How to securely destroy your card

Better than scissors


When I got my checking account, I specifically requested a check card with “photo security protection” (i.e. it has a photo on it). A couple weeks later, it arrived — but then the next day, I got a second card without a photo.

Puzzled, I went down to my branch (excuse me: “banking center”) and asked about it. The associate there had no definitive explanation, but did say that I should just cut it up and not activate it (I activated the photo card, but did not activate the non-photo card since I did not plan to use it, and wondered whether I should activate it anyway).

The problem with cutting something up is that it's impossible for a human to achieve small enough pieces to prevent the object being reconstituted — especially with a material as difficult to cut as plastic. What would really work would be a way to turn the card into a small pile of powder…


So I got out my dad's Dremel “Moto-Tool” (model number 380-5). It didn't have any bits with it (bought used), which meant a trip down to OSH to get the Dremel General-Purpose Kit, which includes a sanding bit.

Properly equipped, I set to work.

(By the way, my apologies for the photo quality. My Zire 71 and Photoshop are a good team, but not that good. Thanks to my mom for operating the camera; she did a good job.)

The card before I started.
This is what the card looked like as I received it from the bank. Except for the Photoshopped-in censoring. That was an aftermarket modification.

Removing the numbers.
Grinding the numbers off. You'll know you're done in a spot when the card background is removed, and you're down to white plastic.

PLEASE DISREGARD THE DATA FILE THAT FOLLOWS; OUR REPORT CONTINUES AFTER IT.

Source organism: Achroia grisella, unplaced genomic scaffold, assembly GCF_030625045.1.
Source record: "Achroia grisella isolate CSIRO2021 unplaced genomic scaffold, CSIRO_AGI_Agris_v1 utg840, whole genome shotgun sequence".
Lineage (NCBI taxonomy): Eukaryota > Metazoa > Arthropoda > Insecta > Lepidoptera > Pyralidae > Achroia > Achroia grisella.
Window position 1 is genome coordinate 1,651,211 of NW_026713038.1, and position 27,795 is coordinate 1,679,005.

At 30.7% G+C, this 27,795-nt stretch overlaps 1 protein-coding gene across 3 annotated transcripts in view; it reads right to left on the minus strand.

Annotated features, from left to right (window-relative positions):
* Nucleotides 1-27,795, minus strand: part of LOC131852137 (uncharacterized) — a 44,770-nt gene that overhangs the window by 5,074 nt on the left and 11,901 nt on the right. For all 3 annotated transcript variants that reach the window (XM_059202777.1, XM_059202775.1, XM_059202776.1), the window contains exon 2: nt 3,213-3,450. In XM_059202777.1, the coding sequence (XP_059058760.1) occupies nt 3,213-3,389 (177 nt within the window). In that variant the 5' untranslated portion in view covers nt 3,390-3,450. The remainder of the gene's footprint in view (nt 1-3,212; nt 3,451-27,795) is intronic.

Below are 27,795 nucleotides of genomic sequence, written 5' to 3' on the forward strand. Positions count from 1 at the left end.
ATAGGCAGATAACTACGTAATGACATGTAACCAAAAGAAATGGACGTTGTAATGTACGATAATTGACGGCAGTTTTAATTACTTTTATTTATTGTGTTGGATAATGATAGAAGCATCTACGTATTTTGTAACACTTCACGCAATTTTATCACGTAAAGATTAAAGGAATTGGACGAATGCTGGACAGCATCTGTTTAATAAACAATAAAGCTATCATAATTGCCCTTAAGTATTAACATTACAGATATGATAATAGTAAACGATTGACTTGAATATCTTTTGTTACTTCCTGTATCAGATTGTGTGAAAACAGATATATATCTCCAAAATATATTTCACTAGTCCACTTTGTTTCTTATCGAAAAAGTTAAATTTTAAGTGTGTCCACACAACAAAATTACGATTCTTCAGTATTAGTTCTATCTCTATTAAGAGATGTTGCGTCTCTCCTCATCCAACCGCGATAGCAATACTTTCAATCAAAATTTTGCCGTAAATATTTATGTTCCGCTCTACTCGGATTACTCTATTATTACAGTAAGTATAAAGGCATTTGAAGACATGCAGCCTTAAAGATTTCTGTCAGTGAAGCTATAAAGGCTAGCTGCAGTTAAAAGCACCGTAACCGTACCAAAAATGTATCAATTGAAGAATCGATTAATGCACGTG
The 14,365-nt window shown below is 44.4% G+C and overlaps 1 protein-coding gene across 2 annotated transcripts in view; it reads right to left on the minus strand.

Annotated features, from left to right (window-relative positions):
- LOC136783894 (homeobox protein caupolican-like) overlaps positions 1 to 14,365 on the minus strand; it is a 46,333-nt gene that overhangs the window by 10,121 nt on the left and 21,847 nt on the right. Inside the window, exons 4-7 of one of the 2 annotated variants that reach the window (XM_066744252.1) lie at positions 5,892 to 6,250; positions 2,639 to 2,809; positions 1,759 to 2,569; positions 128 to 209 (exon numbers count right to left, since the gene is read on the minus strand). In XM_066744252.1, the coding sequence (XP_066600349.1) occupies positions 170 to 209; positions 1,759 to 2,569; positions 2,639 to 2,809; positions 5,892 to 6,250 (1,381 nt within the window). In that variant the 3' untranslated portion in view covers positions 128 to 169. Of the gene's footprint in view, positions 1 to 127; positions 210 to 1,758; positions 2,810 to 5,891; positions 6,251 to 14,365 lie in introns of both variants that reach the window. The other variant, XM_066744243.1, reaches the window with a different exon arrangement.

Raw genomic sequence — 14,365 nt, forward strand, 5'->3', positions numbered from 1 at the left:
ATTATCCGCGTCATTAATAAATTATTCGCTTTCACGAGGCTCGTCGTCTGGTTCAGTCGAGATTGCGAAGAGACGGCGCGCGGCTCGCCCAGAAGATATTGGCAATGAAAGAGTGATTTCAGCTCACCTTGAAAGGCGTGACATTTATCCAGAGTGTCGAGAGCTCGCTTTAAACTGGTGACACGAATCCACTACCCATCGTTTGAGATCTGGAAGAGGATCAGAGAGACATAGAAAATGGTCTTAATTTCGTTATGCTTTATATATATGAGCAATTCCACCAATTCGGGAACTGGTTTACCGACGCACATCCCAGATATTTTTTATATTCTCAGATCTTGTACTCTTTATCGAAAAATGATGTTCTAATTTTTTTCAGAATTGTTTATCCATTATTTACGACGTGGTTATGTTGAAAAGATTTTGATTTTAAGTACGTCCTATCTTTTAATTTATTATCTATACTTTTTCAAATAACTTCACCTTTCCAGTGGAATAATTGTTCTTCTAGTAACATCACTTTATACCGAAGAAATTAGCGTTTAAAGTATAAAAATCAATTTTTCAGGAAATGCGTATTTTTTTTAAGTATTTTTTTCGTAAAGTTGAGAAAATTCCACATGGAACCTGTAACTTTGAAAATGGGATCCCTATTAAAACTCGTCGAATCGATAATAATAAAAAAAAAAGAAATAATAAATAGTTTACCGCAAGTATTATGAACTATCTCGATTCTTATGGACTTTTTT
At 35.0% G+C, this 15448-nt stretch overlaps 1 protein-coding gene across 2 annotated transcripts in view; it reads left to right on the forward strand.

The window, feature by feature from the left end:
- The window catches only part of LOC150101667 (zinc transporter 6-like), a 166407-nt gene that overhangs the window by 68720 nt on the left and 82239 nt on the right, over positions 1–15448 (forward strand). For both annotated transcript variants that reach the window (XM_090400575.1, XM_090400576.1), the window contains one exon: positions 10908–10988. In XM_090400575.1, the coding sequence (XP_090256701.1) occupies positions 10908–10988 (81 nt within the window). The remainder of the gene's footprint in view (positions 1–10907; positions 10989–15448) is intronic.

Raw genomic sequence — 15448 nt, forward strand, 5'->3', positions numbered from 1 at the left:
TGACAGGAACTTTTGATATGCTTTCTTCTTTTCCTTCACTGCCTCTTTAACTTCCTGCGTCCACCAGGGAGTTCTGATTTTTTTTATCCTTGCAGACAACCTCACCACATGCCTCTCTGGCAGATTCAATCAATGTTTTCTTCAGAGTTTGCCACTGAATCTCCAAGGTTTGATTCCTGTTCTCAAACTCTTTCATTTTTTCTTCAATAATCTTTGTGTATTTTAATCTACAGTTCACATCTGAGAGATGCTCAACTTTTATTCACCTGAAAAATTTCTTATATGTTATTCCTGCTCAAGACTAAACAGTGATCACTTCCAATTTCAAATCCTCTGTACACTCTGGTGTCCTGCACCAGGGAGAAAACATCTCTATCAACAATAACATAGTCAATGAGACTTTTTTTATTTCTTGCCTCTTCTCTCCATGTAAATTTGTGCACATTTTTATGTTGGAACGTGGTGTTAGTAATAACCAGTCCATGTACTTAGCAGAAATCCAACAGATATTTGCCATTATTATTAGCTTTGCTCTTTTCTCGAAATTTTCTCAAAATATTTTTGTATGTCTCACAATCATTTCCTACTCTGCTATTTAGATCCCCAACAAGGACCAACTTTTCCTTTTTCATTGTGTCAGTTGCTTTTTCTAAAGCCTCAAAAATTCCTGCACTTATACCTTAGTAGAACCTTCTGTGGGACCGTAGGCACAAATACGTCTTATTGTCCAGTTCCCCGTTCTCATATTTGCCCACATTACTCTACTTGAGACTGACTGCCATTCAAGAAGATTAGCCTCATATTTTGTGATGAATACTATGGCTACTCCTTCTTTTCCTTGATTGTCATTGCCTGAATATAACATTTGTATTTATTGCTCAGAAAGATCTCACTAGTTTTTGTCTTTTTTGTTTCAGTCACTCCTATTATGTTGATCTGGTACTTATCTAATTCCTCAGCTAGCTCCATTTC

Numbers removed.
The numbers, including expiration date, are all gone now (see that white plastic?). Only the name remains.

Name removed.
The name is gone too now. I clobbered the hologram with Photoshop (Noise + Crystallize).

I also got out my dad's old grinding wheel (you can see it in the photos so far). This was my original plan for after I had removed the numbers and name.

Card + grinding wheel = No.
This was how I planned to do it after the numbers were taken off. It didn't work, though; I ended up with a huge burr.

I gave up on that and switched back to the Dremel.

Back on the Dremel.
Back on the Dremel.

Making progress with the Dremel.
Still making progress with the Dremel.
The Dremel went through it pretty quickly. I'd guess that it took between 10 and 20 minutes.

What's left.
Here's what's left of the card.

I made one mistake: I was holding the card by the stripe edge, where I should have been holding it by the lower-right corner (from the perspective looking at the front). It's hard to hold onto the card by so little plastic.

This job leaves white powder everywhere. It's hard to see on the concrete, but it's everywhere.

The cup that caught the powder.
Here's the powder that I caught in the cup. You can see the huge burr in it that the grinding wheel created.

The powder, consolidated in one area of the cup.
I tapped the cup repeatedly to get all of the powder (well, most of it) to one area of the cup. This is the result. I think it shows off the handiwork better. And you can see the huge burr here too.

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